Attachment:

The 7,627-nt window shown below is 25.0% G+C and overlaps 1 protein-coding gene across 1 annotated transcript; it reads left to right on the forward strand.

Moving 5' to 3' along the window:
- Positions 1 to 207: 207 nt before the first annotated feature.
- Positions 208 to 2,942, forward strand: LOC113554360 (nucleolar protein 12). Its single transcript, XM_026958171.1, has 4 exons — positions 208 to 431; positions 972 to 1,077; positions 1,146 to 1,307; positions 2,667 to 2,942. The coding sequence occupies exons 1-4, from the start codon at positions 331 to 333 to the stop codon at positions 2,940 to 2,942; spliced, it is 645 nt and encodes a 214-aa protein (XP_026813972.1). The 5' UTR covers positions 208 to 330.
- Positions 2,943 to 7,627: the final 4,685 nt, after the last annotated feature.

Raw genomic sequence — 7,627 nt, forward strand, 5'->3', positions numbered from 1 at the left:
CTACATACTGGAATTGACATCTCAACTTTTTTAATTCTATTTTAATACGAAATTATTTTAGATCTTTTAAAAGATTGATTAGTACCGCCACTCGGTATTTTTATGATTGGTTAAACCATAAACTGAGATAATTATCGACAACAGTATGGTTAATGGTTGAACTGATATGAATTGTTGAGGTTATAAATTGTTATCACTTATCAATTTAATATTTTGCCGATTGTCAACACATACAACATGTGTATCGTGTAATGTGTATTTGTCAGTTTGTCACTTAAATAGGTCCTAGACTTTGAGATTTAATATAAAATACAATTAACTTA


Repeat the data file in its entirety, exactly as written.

The 7,627-nt window shown below is 25.0% G+C and overlaps 1 protein-coding gene across 1 annotated transcript; it reads left to right on the forward strand.

Moving 5' to 3' along the window:
- Positions 1 to 207: 207 nt before the first annotated feature.
- Positions 208 to 2,942, forward strand: LOC113554360 (nucleolar protein 12). Its single transcript, XM_026958171.1, has 4 exons — positions 208 to 431; positions 972 to 1,077; positions 1,146 to 1,307; positions 2,667 to 2,942. The coding sequence occupies exons 1-4, from the start codon at positions 331 to 333 to the stop codon at positions 2,940 to 2,942; spliced, it is 645 nt and encodes a 214-aa protein (XP_026813972.1). The 5' UTR covers positions 208 to 330.
- Positions 2,943 to 7,627: the final 4,685 nt, after the last annotated feature.

Raw genomic sequence — 7,627 nt, forward strand, 5'->3', positions numbered from 1 at the left:
CTACATACTGGAATTGACATCTCAACTTTTTTAATTCTATTTTAATACGAAATTATTTTAGATCTTTTAAAAGATTGATTAGTACCGCCACTCGGTATTTTTATGATTGGTTAAACCATAAACTGAGATAATTATCGACAACAGTATGGTTAATGGTTGAACTGATATGAATTGTTGAGGTTATAAATTGTTATCACTTATCAATTTAATATTTTGCCGATTGTCAACACATACAACATGTGTATCGTGTAATGTGTATTTGTCAGTTTGTCACTTAAATAGGTCCTAGACTTTGAGATTTAATATAAAATACAATTAACTTA